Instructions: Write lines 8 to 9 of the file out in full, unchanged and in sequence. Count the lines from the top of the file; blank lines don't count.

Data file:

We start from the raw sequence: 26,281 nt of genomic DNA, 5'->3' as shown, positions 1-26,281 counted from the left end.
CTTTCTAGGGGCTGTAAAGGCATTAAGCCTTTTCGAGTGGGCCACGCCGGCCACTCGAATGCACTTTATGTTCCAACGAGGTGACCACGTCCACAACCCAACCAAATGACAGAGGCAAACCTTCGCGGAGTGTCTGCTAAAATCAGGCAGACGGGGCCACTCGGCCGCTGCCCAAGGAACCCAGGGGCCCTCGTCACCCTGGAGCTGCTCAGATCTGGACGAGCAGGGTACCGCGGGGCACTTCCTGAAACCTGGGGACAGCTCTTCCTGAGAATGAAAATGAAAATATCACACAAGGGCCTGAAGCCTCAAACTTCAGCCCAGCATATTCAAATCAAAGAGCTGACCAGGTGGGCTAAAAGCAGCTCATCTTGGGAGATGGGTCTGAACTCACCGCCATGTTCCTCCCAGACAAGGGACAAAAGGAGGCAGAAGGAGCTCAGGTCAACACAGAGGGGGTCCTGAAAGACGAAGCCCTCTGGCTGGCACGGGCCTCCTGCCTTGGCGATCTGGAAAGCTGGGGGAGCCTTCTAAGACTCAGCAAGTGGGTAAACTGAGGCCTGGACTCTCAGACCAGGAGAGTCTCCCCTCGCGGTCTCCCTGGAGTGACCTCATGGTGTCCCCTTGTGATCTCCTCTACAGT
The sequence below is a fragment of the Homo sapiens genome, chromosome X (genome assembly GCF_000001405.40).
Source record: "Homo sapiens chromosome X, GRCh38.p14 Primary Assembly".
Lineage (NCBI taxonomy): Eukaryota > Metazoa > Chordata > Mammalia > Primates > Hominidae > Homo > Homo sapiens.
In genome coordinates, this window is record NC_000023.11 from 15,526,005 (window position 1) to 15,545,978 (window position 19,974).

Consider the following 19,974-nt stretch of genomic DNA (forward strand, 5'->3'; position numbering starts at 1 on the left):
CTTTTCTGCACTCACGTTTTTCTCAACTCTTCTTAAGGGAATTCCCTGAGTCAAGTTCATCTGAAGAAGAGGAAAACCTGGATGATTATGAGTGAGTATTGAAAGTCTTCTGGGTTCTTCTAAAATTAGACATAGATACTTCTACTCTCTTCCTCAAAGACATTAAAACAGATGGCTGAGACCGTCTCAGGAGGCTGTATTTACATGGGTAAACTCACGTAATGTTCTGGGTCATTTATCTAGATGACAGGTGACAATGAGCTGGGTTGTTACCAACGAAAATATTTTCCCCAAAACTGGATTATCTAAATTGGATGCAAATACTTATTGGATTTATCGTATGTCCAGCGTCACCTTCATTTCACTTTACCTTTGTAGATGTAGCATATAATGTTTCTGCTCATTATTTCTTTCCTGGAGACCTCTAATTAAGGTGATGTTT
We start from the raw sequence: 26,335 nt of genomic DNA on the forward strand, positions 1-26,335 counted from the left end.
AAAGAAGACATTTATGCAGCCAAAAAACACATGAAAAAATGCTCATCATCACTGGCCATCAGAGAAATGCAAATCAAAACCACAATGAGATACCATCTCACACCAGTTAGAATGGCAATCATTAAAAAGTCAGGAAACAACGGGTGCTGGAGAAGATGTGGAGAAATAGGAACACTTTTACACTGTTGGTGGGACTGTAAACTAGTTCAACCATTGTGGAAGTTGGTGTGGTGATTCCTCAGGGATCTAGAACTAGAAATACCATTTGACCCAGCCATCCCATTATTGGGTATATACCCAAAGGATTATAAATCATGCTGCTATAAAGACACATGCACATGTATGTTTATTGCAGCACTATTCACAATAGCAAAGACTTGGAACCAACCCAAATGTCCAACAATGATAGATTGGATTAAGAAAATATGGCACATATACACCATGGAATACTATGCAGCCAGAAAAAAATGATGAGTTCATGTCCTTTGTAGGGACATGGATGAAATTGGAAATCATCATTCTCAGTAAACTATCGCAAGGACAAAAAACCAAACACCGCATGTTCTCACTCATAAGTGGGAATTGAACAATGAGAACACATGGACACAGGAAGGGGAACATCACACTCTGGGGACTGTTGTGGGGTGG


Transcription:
CTTTTCTGCACTCACGTTTTTCTCAACTCTTCTTAAGGGAATTCCCTGAGTCAAGTTCATCTGAAGAAGAGGAAAACCTGGATGATTATGAGTGAGTATTGAAAGTCTTCTGGGTTCTTCTAAAATTAGACATAGATACTTCTACTCTCTTCCTCAAAGACATTAAAACAGATGGCTGAGACCGTCTCAGGAGGCTGTATTTACATGGGTAAACTCACGTAATGTTCTGGGTCATTTATCTAGATGACAGGTGACAATGAGCTGGGTTGTTACCAACGAAAATATTTTCCCCAAAACTGGATTATCTAAATTGGATGCAAATACTTATTGGATTTATCGTATGTCCAGCGTCACCTTCATTTCACTTTACCTTTGTAGATGTAGCATATAATGTTTCTGCTCATTATTTCTTTCCTGGAGACCTCTAATTAAGGTGATGTTT
We start from the raw sequence: 26,335 nt of genomic DNA on the forward strand, positions 1-26,335 counted from the left end.